1004 Beacon Street, Brookline

Discuss: Sichuan Gourmet: Lucky Brookline

Magic Herbal Healing Beers

Go to a liquor store with a good craft beer selection, and you’ll see ingredients like chamomile, lemongrass, honey, black pepper, and even bananas challenging the standard formula of barley, hops, and yeast. But today’s creative brewers are hardly breaking new ground. Many of them were inspired by a book not well known outside the beer geek world: Sacred and Herbal Healing Beers by Stephen Harrod Buhner. Published in 1998, it details beer’s 30,000-year history as an amazingly flexible and experimental beverage used in both ritual and recreation. We caught up with Buhner on the phone from his home in rural southern New Mexico, to find out how he thinks the craft beer industry has evolved—or not—since his seminal book was published.


Overheard on the Boston Boards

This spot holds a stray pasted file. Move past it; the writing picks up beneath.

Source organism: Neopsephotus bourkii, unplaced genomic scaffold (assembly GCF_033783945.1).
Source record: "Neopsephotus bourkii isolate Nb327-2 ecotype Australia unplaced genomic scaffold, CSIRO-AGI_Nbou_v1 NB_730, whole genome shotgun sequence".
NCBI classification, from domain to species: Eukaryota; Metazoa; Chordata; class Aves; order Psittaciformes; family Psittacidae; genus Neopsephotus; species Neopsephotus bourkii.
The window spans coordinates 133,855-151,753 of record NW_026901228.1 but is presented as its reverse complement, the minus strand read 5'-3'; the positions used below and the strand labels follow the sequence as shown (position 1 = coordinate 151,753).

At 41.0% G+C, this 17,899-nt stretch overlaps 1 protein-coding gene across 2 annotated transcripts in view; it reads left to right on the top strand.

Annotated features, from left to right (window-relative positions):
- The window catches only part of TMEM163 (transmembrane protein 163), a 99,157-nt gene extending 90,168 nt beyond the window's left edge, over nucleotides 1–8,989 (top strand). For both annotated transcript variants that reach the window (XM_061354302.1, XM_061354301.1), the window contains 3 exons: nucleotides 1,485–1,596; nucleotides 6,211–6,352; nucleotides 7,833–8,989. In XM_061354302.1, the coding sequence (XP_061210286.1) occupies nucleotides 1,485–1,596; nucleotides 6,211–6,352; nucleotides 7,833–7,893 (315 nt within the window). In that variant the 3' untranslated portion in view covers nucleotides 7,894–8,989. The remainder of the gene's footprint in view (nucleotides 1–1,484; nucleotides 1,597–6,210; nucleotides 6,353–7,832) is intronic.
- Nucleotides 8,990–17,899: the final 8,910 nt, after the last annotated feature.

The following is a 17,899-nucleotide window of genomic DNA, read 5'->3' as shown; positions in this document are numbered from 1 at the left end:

"Their dough is made from rice flour and tapioca starch, for crispiness, and it really is crispy; you wouldn't guess." - galleygirl, on gluten-free pizza at Stone Hearth

"I was at Gargoyles asking for anything in a cocktail glass that a pregnant lady could drink so as to feel included and the waiter was like 'Oh, you mean a preggertini.' I hope it comes into wider parlance and I'll do my best over the next 6 mos." - Parsnipity

"The migas are so delicious! All their breakfast sandwiches are so good. That place is a real gem and I love supporting them b/c they're also really nice people." - lypp on migas at Mike and Patty's